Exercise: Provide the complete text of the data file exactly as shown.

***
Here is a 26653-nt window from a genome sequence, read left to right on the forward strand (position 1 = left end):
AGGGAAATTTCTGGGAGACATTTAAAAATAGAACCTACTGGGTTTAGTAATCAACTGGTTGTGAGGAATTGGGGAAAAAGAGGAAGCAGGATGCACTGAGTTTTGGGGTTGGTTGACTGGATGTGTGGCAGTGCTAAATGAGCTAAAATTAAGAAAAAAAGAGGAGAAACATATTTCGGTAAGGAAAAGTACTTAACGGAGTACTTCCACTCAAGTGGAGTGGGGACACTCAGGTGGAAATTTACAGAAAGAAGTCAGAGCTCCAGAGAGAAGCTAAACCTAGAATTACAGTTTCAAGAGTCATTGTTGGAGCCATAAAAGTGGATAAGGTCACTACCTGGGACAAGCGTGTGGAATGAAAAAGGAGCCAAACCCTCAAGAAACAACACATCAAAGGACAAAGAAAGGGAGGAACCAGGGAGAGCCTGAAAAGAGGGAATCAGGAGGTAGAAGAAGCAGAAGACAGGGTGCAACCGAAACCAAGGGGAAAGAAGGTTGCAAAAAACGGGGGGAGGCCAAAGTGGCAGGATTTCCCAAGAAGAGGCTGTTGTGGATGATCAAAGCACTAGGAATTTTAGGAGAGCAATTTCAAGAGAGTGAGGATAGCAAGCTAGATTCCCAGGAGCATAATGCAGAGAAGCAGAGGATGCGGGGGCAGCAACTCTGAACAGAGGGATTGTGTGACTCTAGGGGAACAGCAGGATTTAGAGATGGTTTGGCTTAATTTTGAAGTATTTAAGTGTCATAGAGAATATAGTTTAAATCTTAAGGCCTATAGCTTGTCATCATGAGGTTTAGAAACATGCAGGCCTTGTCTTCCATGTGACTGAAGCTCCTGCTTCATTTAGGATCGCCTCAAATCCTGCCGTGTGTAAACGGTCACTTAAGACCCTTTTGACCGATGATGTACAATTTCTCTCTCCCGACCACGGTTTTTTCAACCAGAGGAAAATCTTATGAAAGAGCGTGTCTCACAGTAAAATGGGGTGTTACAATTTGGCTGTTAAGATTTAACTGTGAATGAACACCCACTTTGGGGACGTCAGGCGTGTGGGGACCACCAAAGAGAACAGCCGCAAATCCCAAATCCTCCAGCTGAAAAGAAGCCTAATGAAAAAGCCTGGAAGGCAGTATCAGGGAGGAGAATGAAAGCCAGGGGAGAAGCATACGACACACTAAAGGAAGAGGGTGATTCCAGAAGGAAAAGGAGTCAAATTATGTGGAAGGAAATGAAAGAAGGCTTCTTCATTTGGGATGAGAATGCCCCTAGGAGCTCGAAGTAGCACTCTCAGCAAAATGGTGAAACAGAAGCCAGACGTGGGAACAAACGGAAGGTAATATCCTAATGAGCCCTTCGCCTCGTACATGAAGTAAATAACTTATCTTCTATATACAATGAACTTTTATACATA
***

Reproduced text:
Here is a 26653-nt window from a genome sequence, read left to right on the forward strand (position 1 = left end):
AGGGAAATTTCTGGGAGACATTTAAAAATAGAACCTACTGGGTTTAGTAATCAACTGGTTGTGAGGAATTGGGGAAAAAGAGGAAGCAGGATGCACTGAGTTTTGGGGTTGGTTGACTGGATGTGTGGCAGTGCTAAATGAGCTAAAATTAAGAAAAAAAGAGGAGAAACATATTTCGGTAAGGAAAAGTACTTAACGGAGTACTTCCACTCAAGTGGAGTGGGGACACTCAGGTGGAAATTTACAGAAAGAAGTCAGAGCTCCAGAGAGAAGCTAAACCTAGAATTACAGTTTCAAGAGTCATTGTTGGAGCCATAAAAGTGGATAAGGTCACTACCTGGGACAAGCGTGTGGAATGAAAAAGGAGCCAAACCCTCAAGAAACAACACATCAAAGGACAAAGAAAGGGAGGAACCAGGGAGAGCCTGAAAAGAGGGAATCAGGAGGTAGAAGAAGCAGAAGACAGGGTGCAACCGAAACCAAGGGGAAAGAAGGTTGCAAAAAACGGGGGGAGGCCAAAGTGGCAGGATTTCCCAAGAAGAGGCTGTTGTGGATGATCAAAGCACTAGGAATTTTAGGAGAGCAATTTCAAGAGAGTGAGGATAGCAAGCTAGATTCCCAGGAGCATAATGCAGAGAAGCAGAGGATGCGGGGGCAGCAACTCTGAACAGAGGGATTGTGTGACTCTAGGGGAACAGCAGGATTTAGAGATGGTTTGGCTTAATTTTGAAGTATTTAAGTGTCATAGAGAATATAGTTTAAATCTTAAGGCCTATAGCTTGTCATCATGAGGTTTAGAAACATGCAGGCCTTGTCTTCCATGTGACTGAAGCTCCTGCTTCATTTAGGATCGCCTCAAATCCTGCCGTGTGTAAACGGTCACTTAAGACCCTTTTGACCGATGATGTACAATTTCTCTCTCCCGACCACGGTTTTTTCAACCAGAGGAAAATCTTATGAAAGAGCGTGTCTCACAGTAAAATGGGGTGTTACAATTTGGCTGTTAAGATTTAACTGTGAATGAACACCCACTTTGGGGACGTCAGGCGTGTGGGGACCACCAAAGAGAACAGCCGCAAATCCCAAATCCTCCAGCTGAAAAGAAGCCTAATGAAAAAGCCTGGAAGGCAGTATCAGGGAGGAGAATGAAAGCCAGGGGAGAAGCATACGACACACTAAAGGAAGAGGGTGATTCCAGAAGGAAAAGGAGTCAAATTATGTGGAAGGAAATGAAAGAAGGCTTCTTCATTTGGGATGAGAATGCCCCTAGGAGCTCGAAGTAGCACTCTCAGCAAAATGGTGAAACAGAAGCCAGACGTGGGAACAAACGGAAGGTAATATCCTAATGAGCCCTTCGCCTCGTACATGAAGTAAATAACTTATCTTCTATATACAATGAACTTTTATACATA